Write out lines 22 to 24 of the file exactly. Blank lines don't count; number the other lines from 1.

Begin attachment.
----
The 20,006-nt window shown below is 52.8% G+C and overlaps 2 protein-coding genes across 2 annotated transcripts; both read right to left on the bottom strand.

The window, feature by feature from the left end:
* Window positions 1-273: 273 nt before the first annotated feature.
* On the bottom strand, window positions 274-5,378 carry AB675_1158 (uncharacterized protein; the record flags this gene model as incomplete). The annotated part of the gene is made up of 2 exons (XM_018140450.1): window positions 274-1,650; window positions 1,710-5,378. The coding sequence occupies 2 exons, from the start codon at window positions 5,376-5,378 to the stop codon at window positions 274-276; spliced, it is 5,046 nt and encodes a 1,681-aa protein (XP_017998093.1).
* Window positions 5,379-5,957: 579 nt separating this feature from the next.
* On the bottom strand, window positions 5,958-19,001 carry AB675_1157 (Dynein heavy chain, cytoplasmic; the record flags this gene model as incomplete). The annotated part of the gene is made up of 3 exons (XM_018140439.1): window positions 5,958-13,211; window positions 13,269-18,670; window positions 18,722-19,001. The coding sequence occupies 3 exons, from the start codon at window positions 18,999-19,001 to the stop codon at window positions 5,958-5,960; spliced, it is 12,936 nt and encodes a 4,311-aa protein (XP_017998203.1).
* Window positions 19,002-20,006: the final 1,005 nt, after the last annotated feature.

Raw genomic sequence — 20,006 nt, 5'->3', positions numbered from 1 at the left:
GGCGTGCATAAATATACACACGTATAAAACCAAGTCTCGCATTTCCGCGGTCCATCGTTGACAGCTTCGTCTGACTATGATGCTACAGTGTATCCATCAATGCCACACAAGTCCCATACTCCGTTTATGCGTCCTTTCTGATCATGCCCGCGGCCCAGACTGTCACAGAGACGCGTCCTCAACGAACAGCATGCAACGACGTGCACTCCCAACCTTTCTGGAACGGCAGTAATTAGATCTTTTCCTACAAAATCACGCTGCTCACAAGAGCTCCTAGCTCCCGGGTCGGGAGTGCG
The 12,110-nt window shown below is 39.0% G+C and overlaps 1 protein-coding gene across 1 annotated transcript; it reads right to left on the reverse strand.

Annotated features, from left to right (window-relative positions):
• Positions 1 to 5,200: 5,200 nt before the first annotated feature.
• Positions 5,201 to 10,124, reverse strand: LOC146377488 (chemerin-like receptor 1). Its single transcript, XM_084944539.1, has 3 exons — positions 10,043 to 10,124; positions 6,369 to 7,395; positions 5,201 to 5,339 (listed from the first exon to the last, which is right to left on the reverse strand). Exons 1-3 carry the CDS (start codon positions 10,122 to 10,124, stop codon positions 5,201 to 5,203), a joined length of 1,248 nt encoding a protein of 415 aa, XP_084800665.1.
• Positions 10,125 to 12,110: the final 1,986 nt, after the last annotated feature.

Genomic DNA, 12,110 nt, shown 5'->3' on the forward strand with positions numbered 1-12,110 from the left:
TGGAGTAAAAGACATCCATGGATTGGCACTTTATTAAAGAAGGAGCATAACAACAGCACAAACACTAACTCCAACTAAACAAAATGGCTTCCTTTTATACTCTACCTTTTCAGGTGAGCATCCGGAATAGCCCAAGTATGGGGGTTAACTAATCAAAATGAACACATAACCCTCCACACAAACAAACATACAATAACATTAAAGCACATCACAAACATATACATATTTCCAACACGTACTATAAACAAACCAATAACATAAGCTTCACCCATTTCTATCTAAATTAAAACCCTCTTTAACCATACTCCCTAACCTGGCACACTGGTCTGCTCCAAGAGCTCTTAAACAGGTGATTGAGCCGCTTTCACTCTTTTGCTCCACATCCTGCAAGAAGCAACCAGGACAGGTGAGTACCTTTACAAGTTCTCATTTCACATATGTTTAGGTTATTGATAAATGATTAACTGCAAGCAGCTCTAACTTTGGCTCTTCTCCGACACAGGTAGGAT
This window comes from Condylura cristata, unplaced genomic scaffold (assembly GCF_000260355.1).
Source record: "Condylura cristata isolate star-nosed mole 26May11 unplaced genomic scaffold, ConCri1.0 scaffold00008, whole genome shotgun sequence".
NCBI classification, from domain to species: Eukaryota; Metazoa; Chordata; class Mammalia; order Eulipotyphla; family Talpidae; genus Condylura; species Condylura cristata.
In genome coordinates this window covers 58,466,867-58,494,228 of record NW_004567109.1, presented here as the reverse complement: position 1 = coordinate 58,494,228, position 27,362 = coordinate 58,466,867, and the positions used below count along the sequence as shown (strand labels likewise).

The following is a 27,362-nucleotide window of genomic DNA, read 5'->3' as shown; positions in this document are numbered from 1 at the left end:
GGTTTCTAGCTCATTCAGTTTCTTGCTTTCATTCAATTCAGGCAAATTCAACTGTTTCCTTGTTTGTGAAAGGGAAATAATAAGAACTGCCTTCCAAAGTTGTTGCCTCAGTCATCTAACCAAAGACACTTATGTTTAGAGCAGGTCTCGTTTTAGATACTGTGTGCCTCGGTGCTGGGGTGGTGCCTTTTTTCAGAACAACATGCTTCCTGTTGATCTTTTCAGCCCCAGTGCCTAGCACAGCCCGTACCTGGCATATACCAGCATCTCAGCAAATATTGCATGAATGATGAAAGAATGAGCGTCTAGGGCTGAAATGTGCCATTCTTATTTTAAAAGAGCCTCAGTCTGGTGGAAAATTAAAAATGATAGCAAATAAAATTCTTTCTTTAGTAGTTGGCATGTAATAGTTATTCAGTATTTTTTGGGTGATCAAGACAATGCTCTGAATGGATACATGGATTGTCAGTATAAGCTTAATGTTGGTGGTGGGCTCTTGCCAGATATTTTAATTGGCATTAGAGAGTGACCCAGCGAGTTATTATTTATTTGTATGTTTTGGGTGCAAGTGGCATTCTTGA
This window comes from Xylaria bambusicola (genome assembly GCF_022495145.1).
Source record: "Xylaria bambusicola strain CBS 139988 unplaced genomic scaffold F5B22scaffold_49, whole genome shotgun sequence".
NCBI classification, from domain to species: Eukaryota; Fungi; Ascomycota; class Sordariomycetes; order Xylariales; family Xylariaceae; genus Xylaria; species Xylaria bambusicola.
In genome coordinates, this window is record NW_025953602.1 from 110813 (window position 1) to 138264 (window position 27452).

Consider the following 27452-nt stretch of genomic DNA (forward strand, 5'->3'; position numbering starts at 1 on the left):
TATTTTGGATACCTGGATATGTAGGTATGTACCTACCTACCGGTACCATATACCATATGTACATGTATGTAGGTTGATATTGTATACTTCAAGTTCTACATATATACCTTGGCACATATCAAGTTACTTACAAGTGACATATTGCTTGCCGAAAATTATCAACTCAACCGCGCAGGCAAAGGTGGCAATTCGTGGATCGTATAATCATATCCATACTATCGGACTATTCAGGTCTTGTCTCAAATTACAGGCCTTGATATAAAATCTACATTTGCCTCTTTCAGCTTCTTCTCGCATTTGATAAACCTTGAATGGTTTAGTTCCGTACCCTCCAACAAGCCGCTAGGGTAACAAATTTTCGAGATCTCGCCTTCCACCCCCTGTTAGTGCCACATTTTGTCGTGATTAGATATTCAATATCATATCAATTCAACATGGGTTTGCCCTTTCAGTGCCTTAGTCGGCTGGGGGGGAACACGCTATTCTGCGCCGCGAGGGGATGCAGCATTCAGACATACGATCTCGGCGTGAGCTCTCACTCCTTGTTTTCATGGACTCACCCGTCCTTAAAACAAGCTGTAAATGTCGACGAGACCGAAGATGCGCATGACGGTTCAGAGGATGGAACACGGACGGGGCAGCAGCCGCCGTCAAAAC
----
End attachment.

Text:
GGTTTCTAGCTCATTCAGTTTCTTGCTTTCATTCAATTCAGGCAAATTCAACTGTTTCCTTGTTTGTGAAAGGGAAATAATAAGAACTGCCTTCCAAAGTTGTTGCCTCAGTCATCTAACCAAAGACACTTATGTTTAGAGCAGGTCTCGTTTTAGATACTGTGTGCCTCGGTGCTGGGGTGGTGCCTTTTTTCAGAACAACATGCTTCCTGTTGATCTTTTCAGCCCCAGTGCCTAGCACAGCCCGTACCTGGCATATACCAGCATCTCAGCAAATATTGCATGAATGATGAAAGAATGAGCGTCTAGGGCTGAAATGTGCCATTCTTATTTTAAAAGAGCCTCAGTCTGGTGGAAAATTAAAAATGATAGCAAATAAAATTCTTTCTTTAGTAGTTGGCATGTAATAGTTATTCAGTATTTTTTGGGTGATCAAGACAATGCTCTGAATGGATACATGGATTGTCAGTATAAGCTTAATGTTGGTGGTGGGCTCTTGCCAGATATTTTAATTGGCATTAGAGAGTGACCCAGCGAGTTATTATTTATTTGTATGTTTTGGGTGCAAGTGGCATTCTTGA
This window comes from Xylaria bambusicola (genome assembly GCF_022495145.1).
Source record: "Xylaria bambusicola strain CBS 139988 unplaced genomic scaffold F5B22scaffold_49, whole genome shotgun sequence".